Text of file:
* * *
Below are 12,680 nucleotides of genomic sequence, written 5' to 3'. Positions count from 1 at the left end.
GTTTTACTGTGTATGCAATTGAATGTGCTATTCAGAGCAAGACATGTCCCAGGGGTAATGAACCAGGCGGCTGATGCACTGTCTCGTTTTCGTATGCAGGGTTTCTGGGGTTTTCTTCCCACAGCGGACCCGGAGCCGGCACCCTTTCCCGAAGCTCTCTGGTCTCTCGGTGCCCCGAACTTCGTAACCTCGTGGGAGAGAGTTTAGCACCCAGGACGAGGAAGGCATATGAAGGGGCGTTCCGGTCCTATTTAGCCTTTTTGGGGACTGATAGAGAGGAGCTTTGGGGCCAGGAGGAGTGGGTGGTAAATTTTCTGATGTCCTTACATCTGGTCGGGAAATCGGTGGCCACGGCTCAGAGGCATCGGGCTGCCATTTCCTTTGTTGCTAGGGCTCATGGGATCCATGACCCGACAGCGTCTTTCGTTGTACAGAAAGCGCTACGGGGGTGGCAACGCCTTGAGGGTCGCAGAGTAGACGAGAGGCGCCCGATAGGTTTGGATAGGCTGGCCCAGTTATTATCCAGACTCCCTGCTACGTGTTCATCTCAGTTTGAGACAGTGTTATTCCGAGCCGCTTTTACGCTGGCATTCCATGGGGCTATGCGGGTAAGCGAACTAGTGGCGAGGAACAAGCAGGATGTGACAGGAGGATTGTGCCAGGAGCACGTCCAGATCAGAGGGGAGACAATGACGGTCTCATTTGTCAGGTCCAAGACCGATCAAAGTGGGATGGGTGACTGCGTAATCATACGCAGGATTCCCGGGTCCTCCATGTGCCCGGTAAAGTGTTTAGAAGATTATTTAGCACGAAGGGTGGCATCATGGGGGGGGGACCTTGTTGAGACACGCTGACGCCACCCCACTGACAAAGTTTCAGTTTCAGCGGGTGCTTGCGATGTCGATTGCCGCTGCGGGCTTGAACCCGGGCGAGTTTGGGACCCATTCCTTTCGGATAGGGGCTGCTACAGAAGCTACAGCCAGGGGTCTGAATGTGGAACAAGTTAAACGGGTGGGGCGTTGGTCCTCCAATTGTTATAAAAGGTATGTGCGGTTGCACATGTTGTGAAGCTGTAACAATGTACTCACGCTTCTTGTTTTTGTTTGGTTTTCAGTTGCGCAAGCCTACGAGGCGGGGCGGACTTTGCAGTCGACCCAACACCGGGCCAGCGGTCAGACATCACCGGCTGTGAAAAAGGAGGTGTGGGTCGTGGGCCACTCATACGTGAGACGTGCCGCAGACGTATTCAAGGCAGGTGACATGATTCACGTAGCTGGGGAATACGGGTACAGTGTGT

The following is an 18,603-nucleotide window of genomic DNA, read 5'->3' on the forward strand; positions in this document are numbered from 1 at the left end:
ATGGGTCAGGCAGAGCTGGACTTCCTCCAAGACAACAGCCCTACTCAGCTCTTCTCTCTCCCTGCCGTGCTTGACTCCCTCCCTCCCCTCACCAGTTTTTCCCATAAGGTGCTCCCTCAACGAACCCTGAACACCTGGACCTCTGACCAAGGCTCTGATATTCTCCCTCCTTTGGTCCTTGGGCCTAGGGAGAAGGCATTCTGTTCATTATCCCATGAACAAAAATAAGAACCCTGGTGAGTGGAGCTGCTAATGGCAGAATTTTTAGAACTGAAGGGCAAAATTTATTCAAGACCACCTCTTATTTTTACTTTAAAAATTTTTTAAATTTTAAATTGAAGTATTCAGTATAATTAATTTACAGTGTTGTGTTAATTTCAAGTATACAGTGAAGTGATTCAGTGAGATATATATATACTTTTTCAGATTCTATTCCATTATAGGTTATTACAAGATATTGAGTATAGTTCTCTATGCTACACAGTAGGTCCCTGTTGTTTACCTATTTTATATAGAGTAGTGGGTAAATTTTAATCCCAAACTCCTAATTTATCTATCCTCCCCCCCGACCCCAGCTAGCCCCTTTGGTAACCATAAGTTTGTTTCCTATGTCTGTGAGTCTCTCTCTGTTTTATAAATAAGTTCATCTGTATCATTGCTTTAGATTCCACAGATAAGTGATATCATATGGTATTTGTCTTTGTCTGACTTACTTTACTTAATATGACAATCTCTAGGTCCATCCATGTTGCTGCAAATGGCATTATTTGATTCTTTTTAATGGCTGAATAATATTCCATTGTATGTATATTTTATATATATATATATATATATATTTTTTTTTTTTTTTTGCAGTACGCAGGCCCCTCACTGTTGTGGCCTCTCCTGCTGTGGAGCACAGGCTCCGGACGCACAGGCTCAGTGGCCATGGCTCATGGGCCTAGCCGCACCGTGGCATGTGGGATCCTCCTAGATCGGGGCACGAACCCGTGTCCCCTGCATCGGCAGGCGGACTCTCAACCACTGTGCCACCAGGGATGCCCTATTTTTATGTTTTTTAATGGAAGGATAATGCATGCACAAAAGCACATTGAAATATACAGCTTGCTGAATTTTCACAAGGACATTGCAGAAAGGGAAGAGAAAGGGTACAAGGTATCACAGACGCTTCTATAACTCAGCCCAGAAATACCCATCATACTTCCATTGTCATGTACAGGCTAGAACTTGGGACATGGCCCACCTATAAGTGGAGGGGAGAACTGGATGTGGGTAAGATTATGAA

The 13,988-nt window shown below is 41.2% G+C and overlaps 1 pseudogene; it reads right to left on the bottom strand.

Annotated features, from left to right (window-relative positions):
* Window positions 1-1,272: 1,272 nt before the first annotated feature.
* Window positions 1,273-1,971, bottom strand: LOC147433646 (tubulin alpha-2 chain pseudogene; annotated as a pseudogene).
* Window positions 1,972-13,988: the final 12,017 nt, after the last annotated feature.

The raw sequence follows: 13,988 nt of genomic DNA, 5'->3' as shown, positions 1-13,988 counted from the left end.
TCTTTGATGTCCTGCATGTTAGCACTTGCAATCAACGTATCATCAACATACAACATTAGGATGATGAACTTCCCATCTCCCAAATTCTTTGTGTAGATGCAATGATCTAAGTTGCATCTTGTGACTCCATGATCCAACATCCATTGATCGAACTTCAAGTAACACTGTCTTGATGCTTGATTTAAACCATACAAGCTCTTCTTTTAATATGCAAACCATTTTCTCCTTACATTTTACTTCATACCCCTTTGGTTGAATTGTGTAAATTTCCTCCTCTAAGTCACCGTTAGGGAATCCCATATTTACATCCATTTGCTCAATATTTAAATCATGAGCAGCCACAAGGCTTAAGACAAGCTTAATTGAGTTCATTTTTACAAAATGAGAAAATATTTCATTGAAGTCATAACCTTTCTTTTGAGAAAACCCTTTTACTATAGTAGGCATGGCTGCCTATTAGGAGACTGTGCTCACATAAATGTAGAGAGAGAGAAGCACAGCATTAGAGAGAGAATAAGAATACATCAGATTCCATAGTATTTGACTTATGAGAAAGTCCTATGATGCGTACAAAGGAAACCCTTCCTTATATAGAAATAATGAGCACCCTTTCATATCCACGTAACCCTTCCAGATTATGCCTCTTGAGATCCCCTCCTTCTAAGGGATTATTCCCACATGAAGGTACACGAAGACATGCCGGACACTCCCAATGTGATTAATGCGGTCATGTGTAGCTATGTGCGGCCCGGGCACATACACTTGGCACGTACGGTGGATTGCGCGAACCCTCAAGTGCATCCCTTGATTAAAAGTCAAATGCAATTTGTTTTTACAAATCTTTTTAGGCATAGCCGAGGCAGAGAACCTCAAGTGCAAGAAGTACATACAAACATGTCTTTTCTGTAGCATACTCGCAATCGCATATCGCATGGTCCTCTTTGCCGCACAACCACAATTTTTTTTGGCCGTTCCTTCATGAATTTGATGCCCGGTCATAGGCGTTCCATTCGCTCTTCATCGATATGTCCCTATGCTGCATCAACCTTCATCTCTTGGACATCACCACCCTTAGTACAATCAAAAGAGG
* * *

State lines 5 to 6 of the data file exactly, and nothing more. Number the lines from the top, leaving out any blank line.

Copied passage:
The 13,988-nt window shown below is 41.2% G+C and overlaps 1 pseudogene; it reads right to left on the bottom strand.

Annotated features, from left to right (window-relative positions):